Identify and avoid triggers. Psoriasis often flares up in response to triggers such as physical illness or trauma, poor diet, smoking, stress, changes in the weather or the seasons, and/or menstrual irregularities.

Examine and adjust your diet. Diet is the core of a naturopathic program for people with psoriasis, emphasizes Dr. Yarnell. He advises:

  • Consume whole-foods. Increase your intake of omega-3-fatty-acid-rich cold-water fish such as salmon and sardines, as well as fresh fruits and vegetables (especially carotenoid-rich leafy greens, sweet potatoes, carrots, mangos, etc.). Liven up your cooking with anti-inflammatory turmeric (in curry powder), ginger, onions and garlic. At the same time, keep your body’s inflammatory response under control by avoiding excess sugars, saturated fats, hydrogenated oils, processed and deep-fried foods, and fast foods, all of which promote inflammation.
  • Try to identify your individual trigger foods and/or food allergies by following an elimination/challenge diet. This is a process your doctor will supervise over several weeks — it involves removing from your diet specific foods and ingredients that you suspect cause food allergies or sensitivities that contribute to psoriasis. Common allergens are milk, eggs, nuts, wheat and soy.
  • Get tested for celiac disease. A subset of people with psoriasis simultaneously have this other autoimmune disease, in which they experience difficulty digesting the protein gluten in wheat, rye and barley. (Learn more about celiac disease at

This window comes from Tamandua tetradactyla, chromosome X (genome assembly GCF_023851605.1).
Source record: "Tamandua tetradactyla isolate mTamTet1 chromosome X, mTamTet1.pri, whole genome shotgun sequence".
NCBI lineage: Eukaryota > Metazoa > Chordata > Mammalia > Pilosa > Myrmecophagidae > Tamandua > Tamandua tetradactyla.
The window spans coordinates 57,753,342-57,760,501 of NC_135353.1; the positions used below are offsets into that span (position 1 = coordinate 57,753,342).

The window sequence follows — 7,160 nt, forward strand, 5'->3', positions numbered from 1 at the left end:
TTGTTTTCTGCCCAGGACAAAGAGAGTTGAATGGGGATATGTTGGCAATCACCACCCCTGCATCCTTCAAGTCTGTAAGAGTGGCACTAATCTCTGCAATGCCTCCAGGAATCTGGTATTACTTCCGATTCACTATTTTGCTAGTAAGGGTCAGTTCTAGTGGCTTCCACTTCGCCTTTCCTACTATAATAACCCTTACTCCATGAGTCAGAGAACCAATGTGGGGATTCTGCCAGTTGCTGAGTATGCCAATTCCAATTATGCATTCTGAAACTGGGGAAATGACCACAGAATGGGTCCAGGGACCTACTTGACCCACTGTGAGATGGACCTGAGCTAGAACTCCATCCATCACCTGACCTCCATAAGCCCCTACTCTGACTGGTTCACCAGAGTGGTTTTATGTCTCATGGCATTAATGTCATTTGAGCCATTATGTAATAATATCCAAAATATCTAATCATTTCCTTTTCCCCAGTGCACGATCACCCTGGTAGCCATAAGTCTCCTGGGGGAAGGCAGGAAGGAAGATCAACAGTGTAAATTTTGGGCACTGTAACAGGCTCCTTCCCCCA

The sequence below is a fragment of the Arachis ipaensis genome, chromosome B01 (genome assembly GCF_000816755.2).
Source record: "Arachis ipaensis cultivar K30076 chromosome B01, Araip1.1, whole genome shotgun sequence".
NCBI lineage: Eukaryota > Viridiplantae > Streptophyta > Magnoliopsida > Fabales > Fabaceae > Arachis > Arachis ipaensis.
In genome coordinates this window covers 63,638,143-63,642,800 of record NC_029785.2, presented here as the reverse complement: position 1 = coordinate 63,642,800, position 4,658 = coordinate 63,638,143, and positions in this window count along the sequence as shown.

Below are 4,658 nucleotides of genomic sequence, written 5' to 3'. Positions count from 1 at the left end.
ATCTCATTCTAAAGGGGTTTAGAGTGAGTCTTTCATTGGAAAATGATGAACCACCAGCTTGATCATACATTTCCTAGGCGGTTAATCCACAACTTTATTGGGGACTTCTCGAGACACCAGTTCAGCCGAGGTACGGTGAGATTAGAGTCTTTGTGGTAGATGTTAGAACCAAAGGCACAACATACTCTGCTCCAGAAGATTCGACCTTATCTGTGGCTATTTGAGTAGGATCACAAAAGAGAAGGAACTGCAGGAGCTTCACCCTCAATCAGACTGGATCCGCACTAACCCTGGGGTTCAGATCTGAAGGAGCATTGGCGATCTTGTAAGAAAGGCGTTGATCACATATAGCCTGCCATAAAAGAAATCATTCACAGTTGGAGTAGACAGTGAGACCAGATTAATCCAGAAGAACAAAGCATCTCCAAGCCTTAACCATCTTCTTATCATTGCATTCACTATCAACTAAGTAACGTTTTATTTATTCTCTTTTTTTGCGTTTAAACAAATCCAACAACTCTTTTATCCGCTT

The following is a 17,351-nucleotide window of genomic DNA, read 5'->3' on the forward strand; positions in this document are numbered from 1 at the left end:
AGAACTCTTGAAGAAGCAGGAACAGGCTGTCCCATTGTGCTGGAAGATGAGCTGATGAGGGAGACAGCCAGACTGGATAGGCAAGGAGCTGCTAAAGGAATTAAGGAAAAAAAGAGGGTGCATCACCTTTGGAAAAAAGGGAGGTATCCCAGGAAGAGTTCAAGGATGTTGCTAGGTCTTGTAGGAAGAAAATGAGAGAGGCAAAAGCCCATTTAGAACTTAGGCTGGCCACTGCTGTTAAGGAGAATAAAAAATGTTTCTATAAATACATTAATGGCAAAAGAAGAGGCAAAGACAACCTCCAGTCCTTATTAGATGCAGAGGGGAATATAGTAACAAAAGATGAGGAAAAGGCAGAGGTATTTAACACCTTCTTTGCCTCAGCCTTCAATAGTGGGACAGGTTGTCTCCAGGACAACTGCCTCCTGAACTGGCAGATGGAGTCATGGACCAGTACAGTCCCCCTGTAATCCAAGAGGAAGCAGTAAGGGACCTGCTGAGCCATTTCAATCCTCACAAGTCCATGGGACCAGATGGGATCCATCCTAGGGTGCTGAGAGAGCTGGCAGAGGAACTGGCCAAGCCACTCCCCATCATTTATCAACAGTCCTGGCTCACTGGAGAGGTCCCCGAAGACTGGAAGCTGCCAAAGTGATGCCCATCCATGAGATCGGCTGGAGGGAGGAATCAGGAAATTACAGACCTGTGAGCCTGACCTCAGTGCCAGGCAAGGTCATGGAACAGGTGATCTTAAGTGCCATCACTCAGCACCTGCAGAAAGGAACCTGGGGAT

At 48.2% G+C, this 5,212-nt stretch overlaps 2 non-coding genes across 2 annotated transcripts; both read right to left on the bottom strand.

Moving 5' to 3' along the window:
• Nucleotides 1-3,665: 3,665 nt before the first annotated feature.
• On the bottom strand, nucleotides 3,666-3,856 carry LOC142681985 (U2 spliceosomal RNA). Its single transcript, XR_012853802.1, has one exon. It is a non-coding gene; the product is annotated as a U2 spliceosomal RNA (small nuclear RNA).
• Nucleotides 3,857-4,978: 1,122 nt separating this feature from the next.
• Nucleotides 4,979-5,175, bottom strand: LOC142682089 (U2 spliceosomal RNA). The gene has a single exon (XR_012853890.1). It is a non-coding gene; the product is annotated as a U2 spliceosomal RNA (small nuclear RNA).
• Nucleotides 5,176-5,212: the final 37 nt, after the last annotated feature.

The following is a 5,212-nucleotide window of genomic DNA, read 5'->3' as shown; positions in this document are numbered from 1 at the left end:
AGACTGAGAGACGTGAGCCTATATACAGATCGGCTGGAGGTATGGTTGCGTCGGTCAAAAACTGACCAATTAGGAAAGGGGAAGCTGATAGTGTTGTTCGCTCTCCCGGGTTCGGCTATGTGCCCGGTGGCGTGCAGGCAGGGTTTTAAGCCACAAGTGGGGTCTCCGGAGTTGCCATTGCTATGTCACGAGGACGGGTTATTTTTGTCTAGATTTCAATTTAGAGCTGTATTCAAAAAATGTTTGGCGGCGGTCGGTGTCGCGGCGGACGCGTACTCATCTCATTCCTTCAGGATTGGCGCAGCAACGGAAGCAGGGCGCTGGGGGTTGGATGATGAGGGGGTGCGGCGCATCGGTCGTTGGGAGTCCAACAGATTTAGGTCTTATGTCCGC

• Fish oil. This anti-inflammatory supplement is slow-acting, but critically important in reducing psoriasis symptoms, says Dr. Yarnell. He adds that fish oil is especially effective when coupled with lowering your omega-6-fatty acid intake — he advises eating fewer grains overall, limiting consumption of hydrogenated vegetable oils, if not eliminating them altogether… and when possible opt for grass-fed instead of grain-fed animal products.
  • Immune-strengthening with botanical medicines. To balance underlying immune disturbances, Dr. Yarnell often prescribes some combination of Asian ginseng (Panax ginseng), devil’s club (Oplopanax horridus), Siberian ginseng (Eleutherococcus senticosus), ashwagandha (Withania somnifera), Schisandra (Schisandra chinensis) or licorice (Glycyrrhiza glabra).
  • Vitamin D-3 supplements. In his practice, Dr. Yarnell uses natural and inexpensive vitamin D-3 supplements, noting that like fish oil it works slowly but effectively.